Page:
Article

The Relationship between Self-compassion and Other-focused Concern among College Undergraduates, Community Adults, and Practicing Meditators

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Abstract

The present study examined the link between self-compassion and concern for the well-being of others. Other-focused concern variables included compassion for humanity, empathetic concern, perspective taking, personal distress, altruism and forgiveness. Participants included 384 college undergraduates, 400 community adults, and 172 practicing meditators. Among all participant groups, higher levels of self-compassion were significantly linked to more perspective taking, less personal distress, and greater forgiveness. Self-compassion was linked to compassion for humanity, empathetic concern, and altruism among community adults and meditators but not college undergraduates. The strength of the association between self-compassion and other-focused concern also varied according to participant group and gender. The strongest links tended to be found among meditators, while women tended to show weaker associations than men.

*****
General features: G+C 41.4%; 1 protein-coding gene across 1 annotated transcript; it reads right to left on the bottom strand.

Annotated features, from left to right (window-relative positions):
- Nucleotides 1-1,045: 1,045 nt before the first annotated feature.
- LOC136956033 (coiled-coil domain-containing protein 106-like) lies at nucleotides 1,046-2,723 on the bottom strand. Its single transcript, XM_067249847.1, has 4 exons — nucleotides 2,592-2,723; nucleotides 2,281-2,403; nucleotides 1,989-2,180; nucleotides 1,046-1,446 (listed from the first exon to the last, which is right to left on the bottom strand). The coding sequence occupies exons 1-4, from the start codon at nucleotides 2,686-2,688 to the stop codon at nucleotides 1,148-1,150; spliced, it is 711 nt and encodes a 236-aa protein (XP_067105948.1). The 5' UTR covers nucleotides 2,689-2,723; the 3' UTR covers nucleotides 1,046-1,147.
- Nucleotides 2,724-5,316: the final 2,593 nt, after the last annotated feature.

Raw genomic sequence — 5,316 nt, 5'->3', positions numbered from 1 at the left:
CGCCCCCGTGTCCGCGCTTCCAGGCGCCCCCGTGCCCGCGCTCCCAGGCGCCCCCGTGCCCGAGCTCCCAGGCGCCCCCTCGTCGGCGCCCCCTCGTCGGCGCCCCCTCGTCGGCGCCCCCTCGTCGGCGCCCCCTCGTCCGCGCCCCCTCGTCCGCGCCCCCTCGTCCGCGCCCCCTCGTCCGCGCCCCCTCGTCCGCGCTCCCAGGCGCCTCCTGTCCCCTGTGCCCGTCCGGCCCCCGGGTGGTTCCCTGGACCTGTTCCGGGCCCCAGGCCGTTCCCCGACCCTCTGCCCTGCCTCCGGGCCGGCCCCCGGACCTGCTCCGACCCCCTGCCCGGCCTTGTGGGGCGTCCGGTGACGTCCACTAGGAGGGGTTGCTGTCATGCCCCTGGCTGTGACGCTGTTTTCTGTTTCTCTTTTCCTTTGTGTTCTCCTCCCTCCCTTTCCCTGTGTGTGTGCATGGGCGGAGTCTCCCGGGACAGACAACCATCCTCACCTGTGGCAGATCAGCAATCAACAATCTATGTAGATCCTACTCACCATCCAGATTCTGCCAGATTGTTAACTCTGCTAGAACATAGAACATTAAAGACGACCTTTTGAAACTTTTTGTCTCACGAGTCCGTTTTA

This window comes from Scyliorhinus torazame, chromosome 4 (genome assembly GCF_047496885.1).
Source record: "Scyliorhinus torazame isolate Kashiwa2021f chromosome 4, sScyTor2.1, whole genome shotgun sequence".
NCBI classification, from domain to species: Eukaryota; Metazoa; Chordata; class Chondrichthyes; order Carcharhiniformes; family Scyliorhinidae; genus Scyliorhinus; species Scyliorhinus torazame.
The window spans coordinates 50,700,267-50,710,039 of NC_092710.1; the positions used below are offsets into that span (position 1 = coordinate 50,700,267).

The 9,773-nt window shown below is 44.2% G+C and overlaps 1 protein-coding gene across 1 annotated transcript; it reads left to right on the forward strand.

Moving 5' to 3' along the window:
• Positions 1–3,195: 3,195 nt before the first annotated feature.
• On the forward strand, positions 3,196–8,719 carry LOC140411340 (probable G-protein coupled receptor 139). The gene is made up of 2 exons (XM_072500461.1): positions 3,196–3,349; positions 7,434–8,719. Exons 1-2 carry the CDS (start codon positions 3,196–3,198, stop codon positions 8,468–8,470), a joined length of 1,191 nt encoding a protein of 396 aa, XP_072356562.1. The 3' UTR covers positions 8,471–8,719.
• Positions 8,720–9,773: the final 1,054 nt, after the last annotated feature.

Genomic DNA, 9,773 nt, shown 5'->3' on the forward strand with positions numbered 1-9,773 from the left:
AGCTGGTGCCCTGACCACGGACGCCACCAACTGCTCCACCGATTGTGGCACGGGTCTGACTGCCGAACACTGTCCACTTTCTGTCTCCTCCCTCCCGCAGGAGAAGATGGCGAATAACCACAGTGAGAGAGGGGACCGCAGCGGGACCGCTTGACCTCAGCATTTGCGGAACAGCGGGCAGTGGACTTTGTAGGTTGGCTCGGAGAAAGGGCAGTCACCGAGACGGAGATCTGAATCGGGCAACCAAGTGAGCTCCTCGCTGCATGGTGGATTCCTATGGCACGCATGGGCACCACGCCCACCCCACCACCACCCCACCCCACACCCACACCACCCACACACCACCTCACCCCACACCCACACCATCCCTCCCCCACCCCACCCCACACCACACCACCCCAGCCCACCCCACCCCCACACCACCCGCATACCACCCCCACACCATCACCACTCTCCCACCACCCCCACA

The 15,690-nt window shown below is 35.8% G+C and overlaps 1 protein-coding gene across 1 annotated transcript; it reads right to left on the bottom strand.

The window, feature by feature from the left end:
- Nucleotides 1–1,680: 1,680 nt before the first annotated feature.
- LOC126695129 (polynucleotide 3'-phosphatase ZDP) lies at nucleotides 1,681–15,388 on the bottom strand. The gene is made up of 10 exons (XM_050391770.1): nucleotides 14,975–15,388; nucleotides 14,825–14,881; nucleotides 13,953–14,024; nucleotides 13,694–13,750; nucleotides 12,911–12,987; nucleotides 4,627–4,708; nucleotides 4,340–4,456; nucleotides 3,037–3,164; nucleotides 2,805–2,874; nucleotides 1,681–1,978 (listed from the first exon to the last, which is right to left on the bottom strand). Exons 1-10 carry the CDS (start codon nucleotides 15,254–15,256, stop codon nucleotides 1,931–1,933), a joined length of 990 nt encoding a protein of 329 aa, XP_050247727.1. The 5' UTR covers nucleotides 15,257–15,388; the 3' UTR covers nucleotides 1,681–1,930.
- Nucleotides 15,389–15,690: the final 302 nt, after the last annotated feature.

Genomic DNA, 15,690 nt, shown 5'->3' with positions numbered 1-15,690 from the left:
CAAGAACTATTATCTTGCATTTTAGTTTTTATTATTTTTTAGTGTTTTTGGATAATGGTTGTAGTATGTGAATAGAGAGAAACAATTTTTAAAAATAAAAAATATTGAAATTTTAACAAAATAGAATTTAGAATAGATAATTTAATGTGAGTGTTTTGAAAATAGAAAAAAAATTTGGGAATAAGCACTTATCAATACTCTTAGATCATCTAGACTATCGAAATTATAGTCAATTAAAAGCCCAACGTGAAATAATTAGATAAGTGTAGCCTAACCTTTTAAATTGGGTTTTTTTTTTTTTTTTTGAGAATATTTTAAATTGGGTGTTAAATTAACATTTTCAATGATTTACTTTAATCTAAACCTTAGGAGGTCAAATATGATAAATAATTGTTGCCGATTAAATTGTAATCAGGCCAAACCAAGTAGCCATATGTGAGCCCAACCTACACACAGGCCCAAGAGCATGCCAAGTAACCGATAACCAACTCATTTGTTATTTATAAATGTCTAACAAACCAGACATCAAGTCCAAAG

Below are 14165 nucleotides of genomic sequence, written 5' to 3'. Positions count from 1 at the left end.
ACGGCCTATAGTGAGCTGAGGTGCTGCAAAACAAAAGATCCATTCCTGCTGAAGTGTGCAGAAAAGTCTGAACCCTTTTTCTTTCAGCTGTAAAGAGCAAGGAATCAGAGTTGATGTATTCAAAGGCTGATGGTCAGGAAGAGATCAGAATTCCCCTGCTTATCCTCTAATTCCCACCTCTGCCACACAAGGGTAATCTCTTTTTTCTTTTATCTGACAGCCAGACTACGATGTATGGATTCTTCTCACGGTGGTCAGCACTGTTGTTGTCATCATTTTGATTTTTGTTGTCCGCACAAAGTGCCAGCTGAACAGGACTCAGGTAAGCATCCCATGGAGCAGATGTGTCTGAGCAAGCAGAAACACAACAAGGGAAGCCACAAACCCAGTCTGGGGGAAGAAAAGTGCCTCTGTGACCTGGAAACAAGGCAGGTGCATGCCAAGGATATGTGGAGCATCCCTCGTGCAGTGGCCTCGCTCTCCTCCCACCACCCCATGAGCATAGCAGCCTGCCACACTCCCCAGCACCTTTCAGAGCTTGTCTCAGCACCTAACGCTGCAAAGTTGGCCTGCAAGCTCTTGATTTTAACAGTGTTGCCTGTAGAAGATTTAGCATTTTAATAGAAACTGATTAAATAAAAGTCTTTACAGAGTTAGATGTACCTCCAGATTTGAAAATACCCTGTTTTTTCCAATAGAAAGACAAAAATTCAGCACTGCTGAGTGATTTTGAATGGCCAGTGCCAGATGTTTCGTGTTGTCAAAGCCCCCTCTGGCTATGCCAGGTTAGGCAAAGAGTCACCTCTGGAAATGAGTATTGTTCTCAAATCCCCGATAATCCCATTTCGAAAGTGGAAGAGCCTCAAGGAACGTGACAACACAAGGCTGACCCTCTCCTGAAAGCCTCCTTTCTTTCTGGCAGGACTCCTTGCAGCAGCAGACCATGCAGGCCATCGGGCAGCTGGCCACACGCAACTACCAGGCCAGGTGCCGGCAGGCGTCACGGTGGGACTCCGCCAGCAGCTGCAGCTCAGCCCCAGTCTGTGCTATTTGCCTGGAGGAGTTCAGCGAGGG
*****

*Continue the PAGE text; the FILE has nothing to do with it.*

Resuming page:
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... So far, little attention has been paid to compassion, which could play a significant role in this process. The numerous benefits of compassion are not only in its role in caring for others (Kirby et al., 2017) and improving emotional intelligence (Barnard and Curry, 2011), but also in its wider impact on society through the associated humanity, prosocial behavior (Leiberg et al., 2011), and altruism (Neff and Pommier, 2013). There is now an increasing interest in studying the effects of interventions based on compassion toward others on outgroup attitudes and prosocial behavior (e.g., Hunsinger et al., 2014;Lueke and Gibson, 2016;Sinclair et al., 2016;Berger et al., 2018). ...
... Being compassionate toward oneself could help promote feelings of compassion and concern for others, since a common mechanism in both compassion and selfcompassion is the awareness that failure and suffering are part of human nature and all people are worthy of love and understanding (Neff, 2003). Nurturing self-compassion has been associated with greater compassion for humanity, concern for the suffering of others, as well as altruism and forgiveness (Neff and Pommier, 2013). Even though the research on compassion toward sexual minorities is scarce, there is reason to believe that both compassion toward others and oneself could be positively associated with attitudes toward suffering groups, including sexual minorities. ...